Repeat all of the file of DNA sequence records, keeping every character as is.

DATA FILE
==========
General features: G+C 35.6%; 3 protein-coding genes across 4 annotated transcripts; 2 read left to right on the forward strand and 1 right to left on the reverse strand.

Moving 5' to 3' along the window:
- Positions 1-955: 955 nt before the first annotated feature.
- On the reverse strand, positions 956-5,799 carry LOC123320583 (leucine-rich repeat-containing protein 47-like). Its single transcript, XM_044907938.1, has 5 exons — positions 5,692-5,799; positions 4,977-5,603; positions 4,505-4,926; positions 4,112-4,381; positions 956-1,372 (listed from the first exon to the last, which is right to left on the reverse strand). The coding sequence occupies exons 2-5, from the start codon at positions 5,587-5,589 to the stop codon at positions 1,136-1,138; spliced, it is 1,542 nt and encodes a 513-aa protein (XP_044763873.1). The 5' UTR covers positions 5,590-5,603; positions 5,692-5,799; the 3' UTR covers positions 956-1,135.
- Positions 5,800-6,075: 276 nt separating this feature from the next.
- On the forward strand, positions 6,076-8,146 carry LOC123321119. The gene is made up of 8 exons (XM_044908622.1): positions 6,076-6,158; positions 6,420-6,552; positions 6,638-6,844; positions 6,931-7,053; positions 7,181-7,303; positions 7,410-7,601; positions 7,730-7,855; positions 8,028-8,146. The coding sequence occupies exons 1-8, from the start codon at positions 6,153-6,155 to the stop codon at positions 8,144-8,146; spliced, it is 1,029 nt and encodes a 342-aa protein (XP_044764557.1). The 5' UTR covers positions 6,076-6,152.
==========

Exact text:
General features: G+C 35.6%; 3 protein-coding genes across 4 annotated transcripts; 2 read left to right on the forward strand and 1 right to left on the reverse strand.

Moving 5' to 3' along the window:
- Positions 1-955: 955 nt before the first annotated feature.
- On the reverse strand, positions 956-5,799 carry LOC123320583 (leucine-rich repeat-containing protein 47-like). Its single transcript, XM_044907938.1, has 5 exons — positions 5,692-5,799; positions 4,977-5,603; positions 4,505-4,926; positions 4,112-4,381; positions 956-1,372 (listed from the first exon to the last, which is right to left on the reverse strand). The coding sequence occupies exons 2-5, from the start codon at positions 5,587-5,589 to the stop codon at positions 1,136-1,138; spliced, it is 1,542 nt and encodes a 513-aa protein (XP_044763873.1). The 5' UTR covers positions 5,590-5,603; positions 5,692-5,799; the 3' UTR covers positions 956-1,135.
- Positions 5,800-6,075: 276 nt separating this feature from the next.
- On the forward strand, positions 6,076-8,146 carry LOC123321119. The gene is made up of 8 exons (XM_044908622.1): positions 6,076-6,158; positions 6,420-6,552; positions 6,638-6,844; positions 6,931-7,053; positions 7,181-7,303; positions 7,410-7,601; positions 7,730-7,855; positions 8,028-8,146. The coding sequence occupies exons 1-8, from the start codon at positions 6,153-6,155 to the stop codon at positions 8,144-8,146; spliced, it is 1,029 nt and encodes a 342-aa protein (XP_044764557.1). The 5' UTR covers positions 6,076-6,152.